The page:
US Cuts Security Aid to Pakistan: What Does It Mean?
Photo Credit: Reuters
By Chithra Purushothaman

US Cuts Security Aid to Pakistan: What Does It Mean?

Feb. 08, 2018  |     |  0 comments

US-Pakistan bilateral ties hit a new low in 2018 after US President Donald Trump’s tweet on New Year’s Eve that made Pakistan the center of attention for all the wrong reasons. This might not have been a huge surprise for Pakistan, considering the early warnings given by the US during the release of its South Asia Policy and National Security Strategy in August and December 2017 respectively, both being grim reminders of eroding US confidence in Pakistan. The United States toughened its stand on Pakistan due to its growing mistrust of Islamabad’s intent to eradicate terror outfits like the Afghan Taliban and Haqqani network.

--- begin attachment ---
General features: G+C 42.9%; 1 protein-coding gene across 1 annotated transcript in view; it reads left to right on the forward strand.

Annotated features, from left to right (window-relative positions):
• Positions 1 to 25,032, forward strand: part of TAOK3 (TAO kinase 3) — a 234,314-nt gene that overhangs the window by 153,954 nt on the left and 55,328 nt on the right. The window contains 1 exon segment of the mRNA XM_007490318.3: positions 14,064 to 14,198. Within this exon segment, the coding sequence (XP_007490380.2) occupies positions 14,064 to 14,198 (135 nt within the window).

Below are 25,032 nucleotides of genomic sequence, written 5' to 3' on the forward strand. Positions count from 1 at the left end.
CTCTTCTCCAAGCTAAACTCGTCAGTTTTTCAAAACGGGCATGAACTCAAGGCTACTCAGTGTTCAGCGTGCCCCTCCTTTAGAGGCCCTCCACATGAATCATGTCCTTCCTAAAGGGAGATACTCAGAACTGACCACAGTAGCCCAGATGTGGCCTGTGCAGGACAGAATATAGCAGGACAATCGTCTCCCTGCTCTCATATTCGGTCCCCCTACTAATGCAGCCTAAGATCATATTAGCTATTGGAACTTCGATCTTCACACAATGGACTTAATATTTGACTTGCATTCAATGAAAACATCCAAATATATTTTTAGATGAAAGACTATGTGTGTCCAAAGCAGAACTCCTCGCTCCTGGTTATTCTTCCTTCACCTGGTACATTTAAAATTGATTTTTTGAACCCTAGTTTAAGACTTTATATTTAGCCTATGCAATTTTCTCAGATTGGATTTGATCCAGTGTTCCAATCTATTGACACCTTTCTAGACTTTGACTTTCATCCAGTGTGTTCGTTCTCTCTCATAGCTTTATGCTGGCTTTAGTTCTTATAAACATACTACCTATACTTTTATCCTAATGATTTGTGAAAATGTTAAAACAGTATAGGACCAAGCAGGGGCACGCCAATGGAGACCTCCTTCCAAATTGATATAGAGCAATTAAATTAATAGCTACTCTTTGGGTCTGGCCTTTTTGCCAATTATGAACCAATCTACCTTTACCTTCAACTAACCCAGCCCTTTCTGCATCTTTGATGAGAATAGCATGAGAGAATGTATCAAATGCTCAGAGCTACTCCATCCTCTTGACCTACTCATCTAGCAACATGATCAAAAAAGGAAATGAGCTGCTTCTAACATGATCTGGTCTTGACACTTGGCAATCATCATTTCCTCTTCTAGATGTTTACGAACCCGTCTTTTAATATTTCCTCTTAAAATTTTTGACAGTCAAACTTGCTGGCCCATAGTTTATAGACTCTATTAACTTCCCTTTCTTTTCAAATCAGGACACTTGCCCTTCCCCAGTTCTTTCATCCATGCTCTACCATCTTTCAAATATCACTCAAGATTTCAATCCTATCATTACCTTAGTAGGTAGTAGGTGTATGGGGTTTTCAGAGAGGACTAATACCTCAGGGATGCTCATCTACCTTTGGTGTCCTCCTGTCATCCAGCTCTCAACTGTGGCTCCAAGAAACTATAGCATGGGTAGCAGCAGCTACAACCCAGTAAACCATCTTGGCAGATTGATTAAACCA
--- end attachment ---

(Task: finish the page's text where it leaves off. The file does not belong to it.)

The reality is that the US decision to cut its security aid to Pakistan brings nothing new into US-Pakistan bilateral dynamics. The US had already done that previously when it cut the Coalition Support Funds (CSF) amounting to USD 900 million for the financial years 2015 and 2016, as these funds are to be released only after certification that Pakistan is taking the necessary steps against the Haqqani network. Now, both the CSF and the USD 255 million in Foreign Military Financing (FMF) have been suspended. What has changed now is the approach of the US administration to Pakistan, publicly accusing Islamabad of supporting the terror outfits that are waging a deadly insurgency in Afghan territory and ruining US efforts in Afghanistan. Clearly, the US is not winning the war in Afghanistan and is seeking answers for its own failures in the landlocked country. Pakistan being the most important ally for the US in Afghanistan, at least since 2002, has not lived up to US expectations, which has irked the Trump administration which is up for quick results and is known for hasty decision-making. The immediate casualty of this are cuts in security aid of up to USD 2 billion (exact figures still unknown), and the Trump administration is up for some concrete results on the Afghan front.